Volume 3 Issue 4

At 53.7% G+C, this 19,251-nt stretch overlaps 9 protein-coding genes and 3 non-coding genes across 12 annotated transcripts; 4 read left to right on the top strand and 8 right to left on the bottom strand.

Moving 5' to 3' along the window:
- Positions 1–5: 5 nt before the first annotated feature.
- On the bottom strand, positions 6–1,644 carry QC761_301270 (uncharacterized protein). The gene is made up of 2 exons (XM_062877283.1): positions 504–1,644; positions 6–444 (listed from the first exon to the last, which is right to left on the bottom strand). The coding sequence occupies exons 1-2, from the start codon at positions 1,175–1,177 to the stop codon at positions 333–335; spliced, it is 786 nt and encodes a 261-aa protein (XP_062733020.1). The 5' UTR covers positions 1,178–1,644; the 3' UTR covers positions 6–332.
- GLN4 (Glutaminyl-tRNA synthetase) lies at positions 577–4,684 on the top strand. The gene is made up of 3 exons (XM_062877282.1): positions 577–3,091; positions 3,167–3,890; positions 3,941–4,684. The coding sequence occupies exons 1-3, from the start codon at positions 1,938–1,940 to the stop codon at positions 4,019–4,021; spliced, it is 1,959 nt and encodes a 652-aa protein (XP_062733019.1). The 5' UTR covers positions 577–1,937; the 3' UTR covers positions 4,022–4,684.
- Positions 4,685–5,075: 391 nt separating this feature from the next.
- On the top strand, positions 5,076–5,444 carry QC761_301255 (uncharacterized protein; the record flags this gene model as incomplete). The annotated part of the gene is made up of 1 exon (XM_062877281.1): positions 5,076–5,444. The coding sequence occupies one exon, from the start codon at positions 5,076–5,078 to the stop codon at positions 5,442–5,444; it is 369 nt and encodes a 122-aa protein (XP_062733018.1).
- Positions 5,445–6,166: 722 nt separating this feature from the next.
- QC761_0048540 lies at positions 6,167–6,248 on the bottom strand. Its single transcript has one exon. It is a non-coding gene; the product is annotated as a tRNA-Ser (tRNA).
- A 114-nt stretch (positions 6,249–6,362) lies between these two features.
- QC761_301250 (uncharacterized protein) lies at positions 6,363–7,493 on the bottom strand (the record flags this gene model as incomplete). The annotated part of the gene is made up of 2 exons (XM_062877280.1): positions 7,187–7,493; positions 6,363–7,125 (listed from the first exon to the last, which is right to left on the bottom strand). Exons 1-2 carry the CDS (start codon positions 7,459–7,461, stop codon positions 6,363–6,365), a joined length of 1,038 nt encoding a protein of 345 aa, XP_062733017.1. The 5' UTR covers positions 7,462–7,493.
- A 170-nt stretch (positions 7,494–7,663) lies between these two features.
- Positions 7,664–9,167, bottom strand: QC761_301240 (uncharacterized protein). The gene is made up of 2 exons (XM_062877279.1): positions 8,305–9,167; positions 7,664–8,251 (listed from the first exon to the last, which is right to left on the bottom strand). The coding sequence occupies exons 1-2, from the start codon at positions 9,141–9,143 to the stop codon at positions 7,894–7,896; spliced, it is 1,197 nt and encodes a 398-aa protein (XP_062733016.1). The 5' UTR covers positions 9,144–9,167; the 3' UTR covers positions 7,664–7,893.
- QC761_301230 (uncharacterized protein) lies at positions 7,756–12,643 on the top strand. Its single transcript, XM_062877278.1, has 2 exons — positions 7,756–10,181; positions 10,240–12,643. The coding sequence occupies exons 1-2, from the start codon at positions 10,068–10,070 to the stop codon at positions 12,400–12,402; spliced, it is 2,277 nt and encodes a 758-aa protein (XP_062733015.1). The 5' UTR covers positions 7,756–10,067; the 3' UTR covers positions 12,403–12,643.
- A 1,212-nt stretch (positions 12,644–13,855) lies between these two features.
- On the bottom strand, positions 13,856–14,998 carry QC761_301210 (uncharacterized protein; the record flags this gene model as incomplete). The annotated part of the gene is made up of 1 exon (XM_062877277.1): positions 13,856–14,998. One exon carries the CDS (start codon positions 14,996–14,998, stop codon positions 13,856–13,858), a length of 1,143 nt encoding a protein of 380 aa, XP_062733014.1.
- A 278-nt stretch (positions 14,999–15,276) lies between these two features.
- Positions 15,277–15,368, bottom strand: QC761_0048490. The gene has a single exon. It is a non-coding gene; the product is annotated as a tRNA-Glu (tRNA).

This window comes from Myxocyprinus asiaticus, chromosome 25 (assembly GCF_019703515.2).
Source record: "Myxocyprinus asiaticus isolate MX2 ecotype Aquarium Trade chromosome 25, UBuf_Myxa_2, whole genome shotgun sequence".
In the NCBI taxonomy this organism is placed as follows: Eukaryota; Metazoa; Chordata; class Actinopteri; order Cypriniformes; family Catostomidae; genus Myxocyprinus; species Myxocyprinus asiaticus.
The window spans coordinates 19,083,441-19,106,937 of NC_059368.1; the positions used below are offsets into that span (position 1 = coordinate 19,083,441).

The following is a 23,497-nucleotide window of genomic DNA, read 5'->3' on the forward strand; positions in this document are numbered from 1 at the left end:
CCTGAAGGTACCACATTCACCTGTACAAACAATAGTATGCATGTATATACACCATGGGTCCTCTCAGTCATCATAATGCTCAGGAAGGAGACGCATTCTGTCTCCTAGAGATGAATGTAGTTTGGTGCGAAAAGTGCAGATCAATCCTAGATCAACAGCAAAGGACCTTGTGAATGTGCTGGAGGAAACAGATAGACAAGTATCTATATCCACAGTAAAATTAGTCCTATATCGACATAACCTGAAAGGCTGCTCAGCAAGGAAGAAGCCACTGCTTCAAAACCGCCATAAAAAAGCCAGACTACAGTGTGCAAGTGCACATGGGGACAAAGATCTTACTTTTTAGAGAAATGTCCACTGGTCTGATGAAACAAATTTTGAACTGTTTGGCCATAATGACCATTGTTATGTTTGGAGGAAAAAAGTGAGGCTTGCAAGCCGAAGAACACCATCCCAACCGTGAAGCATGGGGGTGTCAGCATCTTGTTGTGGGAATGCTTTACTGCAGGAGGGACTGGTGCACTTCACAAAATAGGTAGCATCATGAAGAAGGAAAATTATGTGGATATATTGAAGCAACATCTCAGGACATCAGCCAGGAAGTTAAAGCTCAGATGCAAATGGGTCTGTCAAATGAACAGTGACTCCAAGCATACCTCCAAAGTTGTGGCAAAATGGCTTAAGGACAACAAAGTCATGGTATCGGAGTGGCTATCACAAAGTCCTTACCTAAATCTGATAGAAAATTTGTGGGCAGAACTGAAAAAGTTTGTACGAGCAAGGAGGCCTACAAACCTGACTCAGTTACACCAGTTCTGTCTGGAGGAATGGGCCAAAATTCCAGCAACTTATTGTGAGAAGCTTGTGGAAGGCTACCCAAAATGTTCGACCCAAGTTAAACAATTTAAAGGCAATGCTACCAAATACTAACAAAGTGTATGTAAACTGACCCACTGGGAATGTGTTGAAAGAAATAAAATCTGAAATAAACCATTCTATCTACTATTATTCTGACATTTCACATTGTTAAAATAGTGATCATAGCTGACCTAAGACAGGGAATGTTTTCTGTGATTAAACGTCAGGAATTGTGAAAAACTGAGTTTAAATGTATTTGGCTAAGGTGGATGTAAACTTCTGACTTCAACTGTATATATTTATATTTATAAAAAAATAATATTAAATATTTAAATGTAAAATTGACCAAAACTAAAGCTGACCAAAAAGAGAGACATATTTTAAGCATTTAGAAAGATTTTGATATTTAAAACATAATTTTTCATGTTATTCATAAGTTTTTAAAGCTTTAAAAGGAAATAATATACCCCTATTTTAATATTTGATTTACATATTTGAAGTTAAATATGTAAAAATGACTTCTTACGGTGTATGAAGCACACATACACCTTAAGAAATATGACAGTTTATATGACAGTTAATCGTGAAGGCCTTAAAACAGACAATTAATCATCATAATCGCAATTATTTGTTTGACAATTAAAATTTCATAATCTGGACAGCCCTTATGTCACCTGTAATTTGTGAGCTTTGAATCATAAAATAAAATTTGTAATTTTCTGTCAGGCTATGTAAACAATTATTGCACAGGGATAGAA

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liver transplants. Once the hepatitis C virus gets into the liver, it is extremely difficult to eradicate. ere are no effective drug treatments, and unlike Types A and B, no vaccine has been developed to prevent it. Like HIV, hepatitis C is transmitted by intimate contact with the blood of an infected person, such as through needle stick, body piercing/tattooing, blood transfusion, or sexual contact. Fibrosis and Cirrhosis Fibrosis and cirrhosis can be caused by a wide variety of agents, but it is usually chemical exposure or excessive long-term alcohol use that does the damage. Fibrosis is a scarring of the liver tissue in response to injury. Fibrotic regions do not function like normal liver tissue and, depending on the location, may block important ducts or blood vessels. Cirrhosis is basically widespread fibrosis. As scar tissue progresses, blood flow through the liver falls, leading to further liver damage. ere is no cure of advanced cirrhosis. Xenobiotic Liver Damage While the liver is a highly effective detoxification factory, too heavy a load can overwhelm its abilities to neutralize free radicals and other toxic byproducts of metabolism. High levels of environmental toxins, combined with the use of drugs (including many common prescription and over-the-counter drugs), alcohol, and other everyday chemicals, are believed to be at least partly responsible for the current rise in liver disorders, up to and including liver cancer. e liver has ample resources for metabolizing many drugs and toxins, usually by oxidation, reduction, or conjugation. Damage to liver tissue is common during the metabolism of many drugs, environmental toxins, or other xenobiotic (foreign to the body) substances. Such damage may be caused directly by the toxicity of the substance, or indirectly due to the actions of potent free radicals released during the metabolism of these substances. e normal liver can usually handle this xenobiotic assault by throwing a variety of powerful antioxidants, enzymes, and other substances at the foreign intruders. And even when some liver cells give up their lives in the defense of the body, the liver can usually regenerate fresh replacements. Problems arise when the toxic load exceeds the liver's ability to compensate and regenerate itself. Exposure to high levels of hydrocarbons such as carbon tetrachloride (used as a cleaning fluid) over a long period of time can promote severe necrosis and fatty infiltration of liver tissue – a direct toxic effect. More common, though, are indirect insults, such as those caused by drugs like acetaminophen (Tylenol). High doses of acetaminophen deplete the liver of the important antioxidant glutathione, which the liver produces in order to neutralize free radicals that would otherwise damage liver tissue. With many drugs, the normal process of detoxification may release large numbers of dangerous free radical species. One reason excessive alcohol use is so dangerous is that is can lead to destruction of the liver's glutathione- producing tissue, reducing glutathione levels, not just in the liver, but all over the body. At the same time, free radicals generated by alcohol consumption can depress Abby's Magazine - July/August 2015 | Page 45

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